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Northern History ISSN: X (Print) (Online) Journal homepage: Women, Witchcraft, and Slander in Early Modern England: Cases from the Church Courts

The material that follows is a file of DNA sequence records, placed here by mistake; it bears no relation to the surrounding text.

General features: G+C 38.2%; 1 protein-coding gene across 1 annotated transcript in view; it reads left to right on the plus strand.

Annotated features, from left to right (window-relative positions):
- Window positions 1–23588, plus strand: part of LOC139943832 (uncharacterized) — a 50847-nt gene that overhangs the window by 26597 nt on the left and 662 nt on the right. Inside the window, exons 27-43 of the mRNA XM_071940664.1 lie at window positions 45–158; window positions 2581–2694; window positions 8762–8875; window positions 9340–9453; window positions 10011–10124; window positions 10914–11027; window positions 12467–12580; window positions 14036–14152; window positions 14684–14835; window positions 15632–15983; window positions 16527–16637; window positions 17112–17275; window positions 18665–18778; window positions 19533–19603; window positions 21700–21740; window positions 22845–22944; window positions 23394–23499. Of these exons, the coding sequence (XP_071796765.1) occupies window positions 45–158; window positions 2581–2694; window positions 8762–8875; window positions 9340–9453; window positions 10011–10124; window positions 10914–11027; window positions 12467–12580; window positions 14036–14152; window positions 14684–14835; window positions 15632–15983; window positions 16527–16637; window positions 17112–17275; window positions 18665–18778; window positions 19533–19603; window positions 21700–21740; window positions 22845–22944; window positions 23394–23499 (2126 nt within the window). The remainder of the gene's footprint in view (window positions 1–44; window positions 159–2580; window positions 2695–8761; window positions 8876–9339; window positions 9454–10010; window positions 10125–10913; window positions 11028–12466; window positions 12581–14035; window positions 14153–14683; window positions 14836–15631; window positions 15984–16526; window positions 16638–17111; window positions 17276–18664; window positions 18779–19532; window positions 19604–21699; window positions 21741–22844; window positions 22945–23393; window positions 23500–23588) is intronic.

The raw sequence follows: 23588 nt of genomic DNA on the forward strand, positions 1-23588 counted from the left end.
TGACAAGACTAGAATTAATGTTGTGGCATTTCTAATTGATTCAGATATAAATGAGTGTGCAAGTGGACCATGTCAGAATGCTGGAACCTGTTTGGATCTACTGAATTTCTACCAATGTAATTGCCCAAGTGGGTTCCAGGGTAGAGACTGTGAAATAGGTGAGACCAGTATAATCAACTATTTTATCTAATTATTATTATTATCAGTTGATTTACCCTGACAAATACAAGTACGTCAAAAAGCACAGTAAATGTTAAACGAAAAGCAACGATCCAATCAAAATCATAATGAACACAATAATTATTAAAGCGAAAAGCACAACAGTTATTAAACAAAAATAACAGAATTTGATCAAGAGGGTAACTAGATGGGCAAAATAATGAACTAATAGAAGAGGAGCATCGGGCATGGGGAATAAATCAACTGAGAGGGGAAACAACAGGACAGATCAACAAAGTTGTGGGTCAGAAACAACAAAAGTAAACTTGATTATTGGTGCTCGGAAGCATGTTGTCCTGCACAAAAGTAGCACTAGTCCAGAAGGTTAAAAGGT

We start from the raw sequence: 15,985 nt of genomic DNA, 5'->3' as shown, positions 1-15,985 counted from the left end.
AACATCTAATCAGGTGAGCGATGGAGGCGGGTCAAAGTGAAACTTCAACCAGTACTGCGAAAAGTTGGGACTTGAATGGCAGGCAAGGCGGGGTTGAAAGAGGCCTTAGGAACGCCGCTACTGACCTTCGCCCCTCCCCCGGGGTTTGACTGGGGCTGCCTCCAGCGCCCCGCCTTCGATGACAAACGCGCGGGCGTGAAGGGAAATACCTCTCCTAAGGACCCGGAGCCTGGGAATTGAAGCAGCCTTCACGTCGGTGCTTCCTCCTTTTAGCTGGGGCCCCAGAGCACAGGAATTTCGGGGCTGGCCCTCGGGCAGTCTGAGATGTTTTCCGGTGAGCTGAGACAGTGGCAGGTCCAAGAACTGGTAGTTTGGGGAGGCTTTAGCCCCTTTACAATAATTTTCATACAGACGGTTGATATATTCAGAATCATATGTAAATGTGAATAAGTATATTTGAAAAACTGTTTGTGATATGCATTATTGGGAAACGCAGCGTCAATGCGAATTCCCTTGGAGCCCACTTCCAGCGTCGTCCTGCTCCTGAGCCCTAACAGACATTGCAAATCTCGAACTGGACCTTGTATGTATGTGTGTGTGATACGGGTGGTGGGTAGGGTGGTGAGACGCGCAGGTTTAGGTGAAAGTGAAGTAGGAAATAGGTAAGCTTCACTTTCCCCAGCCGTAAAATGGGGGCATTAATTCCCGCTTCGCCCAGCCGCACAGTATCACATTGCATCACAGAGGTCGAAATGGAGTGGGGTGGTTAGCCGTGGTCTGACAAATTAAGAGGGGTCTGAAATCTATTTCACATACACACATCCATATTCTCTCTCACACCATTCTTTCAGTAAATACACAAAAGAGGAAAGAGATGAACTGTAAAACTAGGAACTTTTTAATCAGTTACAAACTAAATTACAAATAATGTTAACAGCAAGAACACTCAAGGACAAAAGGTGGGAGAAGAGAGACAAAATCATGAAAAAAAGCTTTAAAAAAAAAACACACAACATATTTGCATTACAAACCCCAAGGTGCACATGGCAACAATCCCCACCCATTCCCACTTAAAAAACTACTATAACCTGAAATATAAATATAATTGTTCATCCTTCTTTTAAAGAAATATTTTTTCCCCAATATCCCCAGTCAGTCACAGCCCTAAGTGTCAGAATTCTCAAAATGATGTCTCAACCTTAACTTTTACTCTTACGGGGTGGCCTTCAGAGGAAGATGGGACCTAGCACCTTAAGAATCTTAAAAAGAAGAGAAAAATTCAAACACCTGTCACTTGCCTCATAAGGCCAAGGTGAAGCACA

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Northern History ISSN: X (Print) (Online) Journal homepage: Women, Witchcraft, and Slander in Early Modern England: Cases from the Church Courts of Durham, Peter Rushton To cite this article: Peter Rushton (1982) Women, Witchcraft, and Slander in Early Modern England: Cases from the Church Courts of Durham, , Northern History, 18:1, , DOI: / To link to this article: Published online: 20 Nov Submit your article to this journal Article views: 699 View related articles Citing articles: 5 View citing articles Full Terms & Conditions of access and use can be found at Download by: [ ] Date: 26 January 2017, At: 02:53 WOMEN, WITCHCRAFT, AND SLANDER IN EARLY MODERN ENGLAND: CASES FROM THE CHURCH COURTS OF DURHAM, PETER RUSHTON EUROPEAN WITCHCRAFf has provided the means for the exploration of many fundamental aspects of early modern society, from the progress of rationality to the status of women.! While most studies, with a few honourable exceptions, 2 have concentrated on the secular criminal courts, this paper will examine the light cast on witchcraft beliefs by the cases concerning witchcraft brought under ecclesiastical law. The church court records can provide revealing glimpses of two aspects of witchcraft. Firstly, the types of persons presented, and their alleged practices suggest that the ecclesiastical authorities were using a very different definition of witchcraft from that prevailing in the criminal courts. One purpose here will be to see if this was so in Durham and Northumberland. Secondly, the virtual monopoly by the church courts of slander cases in this period raises the question of whether there were opportunities at the local level for private suits against accusers that could defeat witchcraft accusations. 3 An examination of the substance and circumstances of the slander cases involving witchcraft will, it is hoped, establish the extent to which this was so. Cohn has demonstrated the importance of penalties for false accusations in the medieval period, and it is of critical interest to discover if there were any such deterrents operating in England during the era of the witch craze. 4 Church court proceedings may therefore permit a more detailed examination of the range of official attitudes on the one hand, and of the tactical possibilities of defeating or deterring accusations on the other. 1 See K. Thomas, Religion and the Decline of Magic (Harmondsworth, 1973), A. Anderson and R. Gordon, 'Witchcraft and the status of women - the case of England', British Journal of Sociology, XXIX (1978), J. K. Swales and H. V. Mclachlan, 'Witchcraft and the status of women: a comment', British Journal of Sociology, xxx (1979). 2 P. Tyler, 'The Church Courts at York and Witchcraft Prosecutions, ', Northern History, IV (1969), and A. Macfarlane. Witchcraft in Tudor and Stuart England (1970), for example. 3 The most recent study is J. A. Sharpe, Defamation and Sexual Slanders in Early Modern England: The Church Courts at York, Borthwick Papers, no. 58 (York, 1980). For defamation suits and witch craze, see B. P. Levack, 'The Great Scottish Witch Hunt of ', Journal of British Studies, xx (1980), N. Cohn, Europe's Inner Demons (1976), p. 161 for the discussion of the talion. PETER RUSHTON 117 Recent research has revealed that the church courts remained an important force after the Reformation in the areas of inheritance, slander, and divorce, as well as in the control of immorality and unorthodox religious practices. 5 It is hard to say to what degree the Durham courts were forceful and successful during the late sixteenth and seventeenth centuries, given the generally more fragmentary state of historical record when compared with other dioceses. 6 The impression given is that from the late fifteen-sixties the influence of the courts extended to the remotest parts of Durham and Northumberland, by itself no mean achievement. Also, some courts retained considerable vigour into the eighteenth century: the consistory, for example, was still dealing with slander cases involving witchcraft accusations as late as Two aspects remain obscure, however. First, there is the problem of the division of labour between the church and the secular courts, particularly interesting in Durham where so many magistrates were also clerics. 8 Secondly, there is the problem of division of labour within the sector of church courts, which is hard to assess from records revealing a stream of apparently identical presentments flowing through courts at all levels from the visitations to the High Commission. Possibly the choice of court was made by the churchwardens and clergymen who presented the cases according to an estimate of their seriousness. What emerges from the records of the courts is the difficulties that faced the ecclesiastical authorities in this period in ensuring an efficient system of prosecution in the parishes. One major problem was the recurrent shortage of parish officers, particularly of churchwardens. Men were frequently reluctant to serve as churchwardens, and consequently some parishes were periodically without any at all. Even if they did agree to serve, they were frequently subjected to local pressure not to present people before the courts, and if they did not comply, could be reviled or physically assaulted. Attacks on churchwardens were often cited at visitations in Durham and Northumberland throughout the period; as late as the sixteen-sixties one was assaulted by having scalding holy water thrown at him. As a result of this kind of treatment, some communities 5 See F. G. Emmison, Elizabethan Life - Morals and the Church Courts (Essex, 1970), and R. Houlbrooke, Church Courts and the People During the English Reformation, (Oxford, 1979). 6 In York, for example; see Sharpe, Defamation, and P. Tyler, NH, IV. 7 Box of Depositions, ; two penances, one dated 1713 (all manuscript sources are in the Department of Palaeography, Durham, unless otherwise stated). 8 D. S. Reid, 'The Durham Church Establishment: The Gentry and the Recusants, ', Durham County Local History Society Bul~etin, XXII (1978), 22. 118 WOMEN, WITCHCRAFT, AND SLANDER were without churchwardens - Boldon in 1596, or Washington in 1598, for example. Refusal to serve was common - Boldon again suffered from this in This kind of pressure naturally hampered the efficient functioning of the ecclesiastical judicial system since churchwardens were fearful of presenting cases. In one instance, in Bamburgh deanery in 1621, a churchwarden admitted that he knew of diverse offences in his parish, but he had no intention of presenting them before the courts 'till he were called in question'.10 It was also the case that some local clergy were not trusted to give an accurate opinion and as a result their allegations were ignored. For example, the rector of Haltwhistle, Thomas Astell, was involved in a series of cases in the sixteen-twenties. He sued in the consistory court in tithe and (probably) defamation suits and was the defendant in a case brought by Richard Fetherstonehalgh, gentleman, in 1629, where he was alleged to have stolen books, furniture, and building materials from the parish church, and to have erected a stack-yard on some graves of the Baylie family. More interestingly, Astell was said to have refused communion to one man for not paying his 'reckoning' (a tithe payment probably), and to Alice Armstrong because he had heard she was a witch. In the light of his other dubious activities, Astell was not believed and the accusation. was turned against him as evidence of his poor character. There seems to have been a complete breakdown in trust here, reflected in the further allegation that Astell had been paid for the absolution of one of his parishioners, but had asked for more money and still presented him at the Corbridge visitation. Significantly, among the crucial witnesses were the curate, the parish clerk, and one of the defendants in an earlier tithe case, Christopher Golightly, who was probably a close relative of the parish clerk. 11 This case illustrates a general point that will be discussed in detail later: a simple accusation was frequently far from sufficient. In a number of instances an apparently plausible accusation was used, not as evidence of witchcraft, but as an indication of faults in the accuser. A deathbed identification of the 'blak devell of Edeedsbrig' by Thomas Hopper in the mid-fifteen-seventies was discounted on the grounds that he was ill and the accused was his father. None of the witnesses took seriously his imprecations to the 'devil' to go away but instead interpreted them as a reflection of his mental disturbance in his 9 Visitations, 3 fol. 41a; Consistory Court ex officio Act Books (henceforth C.C. ex off. A.B.), 4-11 September 1596, 19 August 1598, and 5,12 July Archdeacons' Act Books, 3, fol. 92a (henceforth A.A.B.). 11 Consistory Court Depositions (C.C.Dep.), 12, 17 March 1629; Consistory Act Books (C.C.A.B.), 10, 8 October 1624, and 11,17 June 1630. PETER RUSHTON 119 illness. Yet in fairly similar circumstances Margaret Hooper was able to persuade her husband and friends of the physical presence of the devil in her bedroom in Edmondbyers in 1641, a solemn account of which was published in a London pamphlets. 12 Clearly the general character of the accuser and his present state played a part in determining the amount of credence given to an accusation. When the character of an accuser had been brought into dubious light within the claustrophobic relationships of a small community, as Astell's had, the legitimacy of an accusation was likely to be attacked along with the accuser. Despite administrative difficulties the church authorities in Durham and Northumberland produced a number of prosecutions between the fifteen-sixties and the sixteen-thirties. Because of the poor survival rate of records, we cannot know whether this number, twenty-four cases involving twenty-nine people, is representative or but a proportion of those that occurred. 13 We shall never know whether the original number rivalled that in the equivalent courts in York. 14 However, the cases do seem to fit the general pattern of church prosecutions for magic or witchcraft. First, few of the cases refer to hurt or damage to people: they are mostly concerned with practising or believing in different types of charming or divination. When the nature of the actions is given in detail, it usually turns out to be divination, by turning the riddle and shears, or attempts at curing cattle. Alice Swan, for example, prosecuted in the consistory court in the fifteen-sixties, admitted trying to divine things by turning the riddle and shears for 'filthy lucre and under colour of a singular and secret knowledge of lost things', which she admitted was a kind of divination or charming forbidden by temporal and spiritual laws. 15 This was a kind of divination in which the suspended riddle, or sieve, hung by the shears stuck into the rim, would turn at the mention of the name of the thief, or lover, that the client wished to trace. 16 Another variety of this was to cast 12 Depositions and Other Ecclesiastical Proceedings from the Courts of Durham, ed J. Raine, Surtees Society, XXI (1845), 272, and Most Fearefull and Strange News from the Bishopricke of Durham (originally London 1641, reprinted by M. A. Richardson, Newcastle, 1843). 13 The survival of court records is heavily concentrated between the fifteen-sixties and the sixteen-thirties for all courts. I believe I have found most of the references to witchcraft extant. 14 Tyler, NH, IV, passim. 15 Dean and Chapter Library, Durham, MS 124, fol. 167b, and Raine, Depositions, Durham, p Note the comment on the case of the wife of Thomas Grace of Stannington (Vis., 4, fol. 98b), in M. A. Richardson, The Local Historian's Table Book, Historical Division (Newcastle, 1841), I, 231, and W. Henderson, Notes on the Folk-lore of the Northern Counties of England and the Borders (1879), p. 234. 120 WOMEN, WITCHCRAFT, AND SLANDER coloured pieces through the sieve and read some significance into what was held in the mesh. 17 This kind of identification of people could of course have serious implications, leading to accusations of theft. Consequently, one John Rennyson of Ingram (in Alnwick deanery) was presented not only for sorcery by turning the riddle but for staining the character of a number of honest persons. IS In this way divination could lead to defamation, in the eyes of the ecclesiastical courts. A major part of the supposed witchcraft or sorcery (the courts do not distinguish between the two) was the use of magic to cure the illnesses of people or animals. Robert Todd of Morpeth, for example, was prosecuted in 1601 on suspicion of being a 'mediciner of Cattle or a charmer of hunges hurt' - referring to hung or prolapsed cattle. 19 Two women, Katherine Thompson and Anne Nevelson, were presented in 1604 for being charmers 'of sick folkes and their goods, and they use to bring white ducks or drakes and to sett the bill thereof to the mouths of the sicke person and mumble uppe their charmes in such a strange manner as is damnible and horrible'.20 In other cases it seems as though the personal behaviour alone caused suspicion; one Janet Farre of Rock, near Alnwick, was 'supposed to be a witch and hath spoken bad speeches tending to witchcraft'.21 Because many of the accused were selling their services to their fellow villagers, the church courts seem to have had a policy of punishing the credulity of clients as much as the sin of the witches. It is therefore not uncommon to find a witch and her clients prosecuted together in the same court. The 'witches of Hart', as local historians have come to call them, were in fact Allison Lawe and two of her clients presented in Lawe was allegedly a notorious sorcerer and enchanter, while Janet Bainbridge and Janet Allenson were accused of 'asking counsell at witches and resorting to Allison Lawe for the cure of the sicke'. 22 Similarly, Elizabeth Browne was prosecuted at the Alnwick visitations in 1601, together with George Hunter, who was accused of trying to cure Stephen Cramer's cow 'by goeing to the house of Elizabeth Browne and there cutt a pece of turfe 17 Seethe case of Jane Urwen, probably defamation, C.C.Dep., 12, July to February A.A.B., 3, fol. 21a, 29 April A similar case, where the technique involved was that of the Bible and key, occur at fol. 46b. 19 Vis., 5, fol. 91b, 14 October Ibid., fol. 70a. 21 Vis., 4, fo1. lob. 22 Richardson, Table Book, p. 219, and W. Fordyce, The History and Antiquities of the County Palatinate of Durham (1857), II, 242. The original source seems to be no longer extant. PETER RUSHTON 121 of the house, asked the milke for god's sake and so it was gott againe'.23 In other cases the credulous clients alone were punished, for buying charms or taking counsel of witches. 24 It seems as though the church authorities were worried by the effect such magical practitioners were having on other people - and on occasion made a point of this. Alice Swan, for example, confessed to the 'procurement' of her collaborators and clients under the persuasion of the devil and begged forgiveness from the Christians she had offended. 25 The most dangerous influence could exist in those cases where the practitioner also had a powerful position in the local community. This was particularly clear when the accused was a clergyman. It was by no means unusual for clergymen to be prosecuted for some kind of magic, and examples are found in several parts of England in the fifteenth and sixteenth centuries. In Durham, as in York, the High Commission was the court that dealt with these cases, primarily because of the severe penalties it could inflict. 26 There are hints of the involvement of local clergy in witchcraft in other courts: three people in 1620, prosecuted in the archdeacon's court, claimed to have learned their witchcraft or sorcery from Thomas Lyons, formerly curate of their parish of Earsdon (near Tynemouth). Certainly Lyons was a likely candidate: he had been accused of marrying excommunicated persons sixteen years earlier, an allegation nearly repeated by two people clandestinely married in Presumably it was publicly known that he had little loyalty to the laws of the church. In a more blatant case, though, the local people could provide evidence for prosecution before the High Commission. This happened in the case of John Vaux, curate of St Helen's, Auckland until his prosecution in After sixteen years there he was presented for 'sundry misdemeanors', mostly concerned with the casting of figures to find stolen or lost property. The interesting thing is that Vaux had already been tried before the Assizes and reproved, so the High Commission case represented a bid for a second conviction. The collection of witnesses against 23 Vis., 5, fo1. 12a. 24 Vis., 4, fols 163a and 173a, Bellis Yarrowe of Bellingham; also C.C. ex off. A.B., 7, fo1. 37a, two men for resorting to charmers and sorcerers. 25 As f.n See Tyler, NH, IV, 99, and The Courts of the Archdeaconry of Buckingham, , ed. E. M. Elvey, Bucks Record Society, 19 (1975), A.A.B., 2, fols 53a and 139a. See H. H. E. Craster, History of Northumberland, IX (1909), xi for this reference and an account of the attack on a witch in the time of George Lyons, a hundred years after this presentment. I am obliged to Mr R. Hudleston for the 1604 reference. 122 WOMEN, WITCHCRAFf, AND SLANDER him was impressive: only two of the twelve were under thirty, three were gentlemen and five yeomen. They alleged that for many years Vaux had used several almanacs (which he left on the communion table) to divine the location of lost property, and had been seen to write mysterious 'libels and epigrams', or notes and figures, that the witnesses did not understand. He was suspended from the ministry for three years, imprisoned during the pleasure of the commissioners, and required to pay costs. Unfortunately they had not taken into account the poverty of Vaux and his family, so had to award them a part of the stipend of his replacement in the cure, and after a year restored him to the position. 28 The punishment of Vaux was unusually severe, probably because he was considered to have abused his position of trust. The majority of cases came before lesser courts with less swingeing powers, and the punishments were those permitted to the church - penance, or purgation before witnesses. The general intention was to ensure a public confession of sin rather than to punish crime. Certainly this seems to be another example of the much-vaunted mildness of English attitudes towards witchcraft. Whether or not this is a fair assessment, it is certainly true that few of the convicted witches in the Durham church courts had to do more than public penance. In the case of the witches of Hart, in three places, once in Durham market-place, and once in the churches of Norton and Hart, on successive Sundays. Others were sentenced to be purged of their sin, with or without witnesses to stand for them. 29 The consequences of refusal to obey the orders of the court are not clear: it may be that the large number of excommunicated persons in Durham and Northumberland had behaved in this way. Even then the implications of standing excommunicated cannot have been too daunting, to judge from the length of time people were willing to remain in that state. Two or three years were not unusual terms for excommunication to run, and in one unusual case a woman had stood excommunicated for between sixteen and twenty years for fornication. 30 It was possible to use the High Commission to summon those who remained recalcitrant; as we have seen, this could result in imprisonment. But even that court was not necessarily treated with respect by some: in 1616, the churchwardens of 28 Dean and Chapter Library, Durham, vol. 16, fol. 65, and vol. 17, fol. 58, and The Acts of the High C